A giant piano fountain, bingo, great food, a wedding, and dozens of African migrants daily chanting ‘Anna Queen of the Prison’ prompted filmmaker Raphael Rowe of Netflix’s Inside the World’s Toughest Prisons to dub his Cyprus episode The Utopian Prison.
The episode, as part of season six, dropped on Netflix on Wednesday morning.
In December 2021, Rowe, once wrongly jailed for murder in the UK, arrived at the central prisons for a week’s stay and was processed as any inmate would be. He was ‘handcuffed’ by police and went through a regular admission interview.
In his introduction, Rowe said it was well known that the Nicosia Central Prisons “once had a fierce reputation for guard brutality” with prisoners beaten every day and six suicides in less than 10 months before Anna Aristotelous took over in 2014.
Throughout his week, Rowe expressed surprise and puzzlement at the informal way the prison was run, after serving 12 years himself in British jails. He wondered if it could all be too good to be true.
He described it as a prison unlike any he has been to before that used to have the reputation for being one of the most brutal in Europe, “a place where they refused to allow inspectors to go because of what used to take place there”.
One of his biggest questions was that since most of the guards were the same people, how Aristotelous had changed their mindset to see the prisoners as human beings and not, in the words of one older guard “as their slaves”.
On entry to the prison, his handcuffs are removed and he has to pass a sniffer dog. Two guards present have been there for many years. Rowe asks them about the prison’s reputation. “Before we didn’t respect people and violence existed in the prison,” said one, but he would not be drawn further.
Rowe was then interviewed, given brand-name toiletries and new sheets, no uniform. He said the whole process caught him off guard and the place was very different to what he expected coming through the gate.
“Then I encounter something I would normally expect to find in a hotel lobby, a music-playing water fountain in the shape of a piano,” he says. It was the idea of one of the inmates, he’s told. There are 800 at the prison, 300 of whom are irregular migrants and failed asylum seekers.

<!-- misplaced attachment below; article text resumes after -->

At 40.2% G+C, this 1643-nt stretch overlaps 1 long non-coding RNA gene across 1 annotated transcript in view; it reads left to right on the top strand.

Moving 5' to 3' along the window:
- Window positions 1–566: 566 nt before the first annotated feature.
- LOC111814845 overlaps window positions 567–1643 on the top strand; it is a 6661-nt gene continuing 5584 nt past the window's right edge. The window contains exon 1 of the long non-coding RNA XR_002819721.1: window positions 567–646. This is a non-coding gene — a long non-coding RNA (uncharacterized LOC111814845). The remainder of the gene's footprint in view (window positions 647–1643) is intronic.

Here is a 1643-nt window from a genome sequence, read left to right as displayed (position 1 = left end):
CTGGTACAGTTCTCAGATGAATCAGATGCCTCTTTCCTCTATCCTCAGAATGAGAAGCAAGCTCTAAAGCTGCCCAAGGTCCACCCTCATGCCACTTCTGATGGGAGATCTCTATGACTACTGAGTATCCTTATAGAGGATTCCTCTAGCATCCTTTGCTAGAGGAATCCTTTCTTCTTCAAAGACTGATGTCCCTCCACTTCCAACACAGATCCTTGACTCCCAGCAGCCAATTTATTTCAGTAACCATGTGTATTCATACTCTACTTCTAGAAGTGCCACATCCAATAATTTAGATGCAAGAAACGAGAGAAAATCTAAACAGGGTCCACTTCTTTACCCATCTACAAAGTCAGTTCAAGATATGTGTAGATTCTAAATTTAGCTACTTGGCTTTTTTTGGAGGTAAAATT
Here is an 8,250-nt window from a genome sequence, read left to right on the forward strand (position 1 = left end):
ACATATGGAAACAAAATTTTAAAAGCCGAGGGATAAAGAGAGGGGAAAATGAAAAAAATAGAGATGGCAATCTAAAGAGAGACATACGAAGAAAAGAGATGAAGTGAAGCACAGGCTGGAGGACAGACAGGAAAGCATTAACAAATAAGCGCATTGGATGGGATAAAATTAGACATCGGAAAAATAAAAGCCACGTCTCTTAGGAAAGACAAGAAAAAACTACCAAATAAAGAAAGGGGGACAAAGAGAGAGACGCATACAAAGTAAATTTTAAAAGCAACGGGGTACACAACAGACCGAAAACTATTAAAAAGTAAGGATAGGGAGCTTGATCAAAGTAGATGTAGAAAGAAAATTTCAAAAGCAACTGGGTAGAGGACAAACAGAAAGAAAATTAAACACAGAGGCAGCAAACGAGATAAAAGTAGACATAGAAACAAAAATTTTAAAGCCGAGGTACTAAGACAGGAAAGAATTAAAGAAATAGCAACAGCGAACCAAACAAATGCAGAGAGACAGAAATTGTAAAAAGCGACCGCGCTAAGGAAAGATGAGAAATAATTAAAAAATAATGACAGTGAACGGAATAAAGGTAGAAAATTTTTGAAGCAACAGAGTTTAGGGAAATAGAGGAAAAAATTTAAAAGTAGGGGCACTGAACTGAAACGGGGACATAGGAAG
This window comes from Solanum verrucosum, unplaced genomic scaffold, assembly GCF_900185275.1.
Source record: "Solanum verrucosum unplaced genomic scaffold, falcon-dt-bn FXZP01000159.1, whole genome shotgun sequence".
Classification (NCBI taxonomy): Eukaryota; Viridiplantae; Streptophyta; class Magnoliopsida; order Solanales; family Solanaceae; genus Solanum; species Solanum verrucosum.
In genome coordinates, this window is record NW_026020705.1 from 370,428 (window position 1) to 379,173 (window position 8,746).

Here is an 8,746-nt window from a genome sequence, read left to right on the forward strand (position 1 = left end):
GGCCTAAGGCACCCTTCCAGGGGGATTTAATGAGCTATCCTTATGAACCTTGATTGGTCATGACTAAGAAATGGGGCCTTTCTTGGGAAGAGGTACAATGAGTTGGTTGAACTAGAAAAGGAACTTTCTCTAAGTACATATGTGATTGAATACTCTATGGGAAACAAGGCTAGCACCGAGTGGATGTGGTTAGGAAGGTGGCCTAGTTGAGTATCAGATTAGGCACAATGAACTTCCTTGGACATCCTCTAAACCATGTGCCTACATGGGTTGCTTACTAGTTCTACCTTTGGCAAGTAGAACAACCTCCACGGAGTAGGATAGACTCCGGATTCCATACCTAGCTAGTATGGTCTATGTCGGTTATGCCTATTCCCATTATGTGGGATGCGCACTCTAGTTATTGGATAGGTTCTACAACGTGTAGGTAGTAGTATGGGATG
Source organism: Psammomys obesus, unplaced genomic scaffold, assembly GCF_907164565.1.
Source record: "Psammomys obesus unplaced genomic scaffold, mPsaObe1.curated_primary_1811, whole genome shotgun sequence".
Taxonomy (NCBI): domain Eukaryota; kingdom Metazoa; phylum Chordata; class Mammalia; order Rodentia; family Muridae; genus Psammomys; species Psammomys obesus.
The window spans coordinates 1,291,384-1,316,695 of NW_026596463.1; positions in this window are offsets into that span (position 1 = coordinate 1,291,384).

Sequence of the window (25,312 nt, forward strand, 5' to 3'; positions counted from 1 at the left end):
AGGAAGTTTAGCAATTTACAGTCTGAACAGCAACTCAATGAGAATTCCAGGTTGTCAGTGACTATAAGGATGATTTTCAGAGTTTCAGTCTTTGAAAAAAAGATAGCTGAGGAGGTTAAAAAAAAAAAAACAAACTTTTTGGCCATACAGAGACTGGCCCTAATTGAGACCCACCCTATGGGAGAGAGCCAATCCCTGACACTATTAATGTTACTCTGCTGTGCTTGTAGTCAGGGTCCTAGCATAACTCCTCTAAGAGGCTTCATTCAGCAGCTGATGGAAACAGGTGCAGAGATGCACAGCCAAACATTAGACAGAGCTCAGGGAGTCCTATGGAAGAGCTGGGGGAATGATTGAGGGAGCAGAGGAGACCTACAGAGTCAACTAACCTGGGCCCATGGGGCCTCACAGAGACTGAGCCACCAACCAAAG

These are the director’s biggest fans, cheering and surrounding her every time she enters the yard and chanting: ‘We love you Anna’ and ‘Anna, Queen of the Prison’.
One asylum seeker tells Rowe it is because on the outside they had nothing and now they have three meals a day, “gym, clothes, shoes. She doesn’t treat us as prisoners but as VIPs,” the Cameroonian man said.
Aristotelous thinks asylum seekers and irregular migrants should not be in prison at all and has been pushing for a more administrative solution.
Rowe meanwhile wonders what the prison authorities want in return for the adulation. The answer from those in authority in the prison say to see convicts reintegrate into society and not re-offend.
“You make me a better person,” Aristotelous tells them when she makes an appearance at the bingo, which includes both male and female inmates, as do the Greek dancing classes. Inmates can win extra blankets, quilts and sweets.
According to Rowe’s cell mate, a two-times convict named Phaethon who is now serving eight years for armed robbery and who remembers the bad old days before 2014 when there was “less water, less food, more punishment”.
Rowe asks him if everything he is seeing is all for show but Phaethon assures him it is not.
He finds it “surreal and bizarre. It’s been easy to forget I’m in a maximum security prison,” he adds.
When he does have a conversation with Aristotelous, he tells her she is more like a politician, which she denies. She just wants to help people “change, reform and reintegrate back into society”.
Rowe says he didn’t come across any drug dealing in the prison and the prisoners he spoke to, a couple of them addicts, say they don’t have access to any. One says he tried.
One of the things Rowe did observe was that the prisoners, especially addicts, may have the help and support they need within the prison walls, but there was nothing to compare on the outside.
Rowe asked Aristotelous if the prisoners in Nicosia central might not have it “too good” and what about their victims. “The victims expect them to be punished,” he said.
Without really answering the questions, Aristotelous cited the results of the “human approach” and the data on reoffending.
“The reoffending rate has dropped to 15 per cent from over 50 per cent under the punitive system,” she said, citing this as a major success.
Rowe remained sceptical as he left the prison on the sixth day but not before attending a wedding of two Greek Cypriot convicts, which was reported back in December. It was the 20th wedding inside the prison since Aristotelous took over.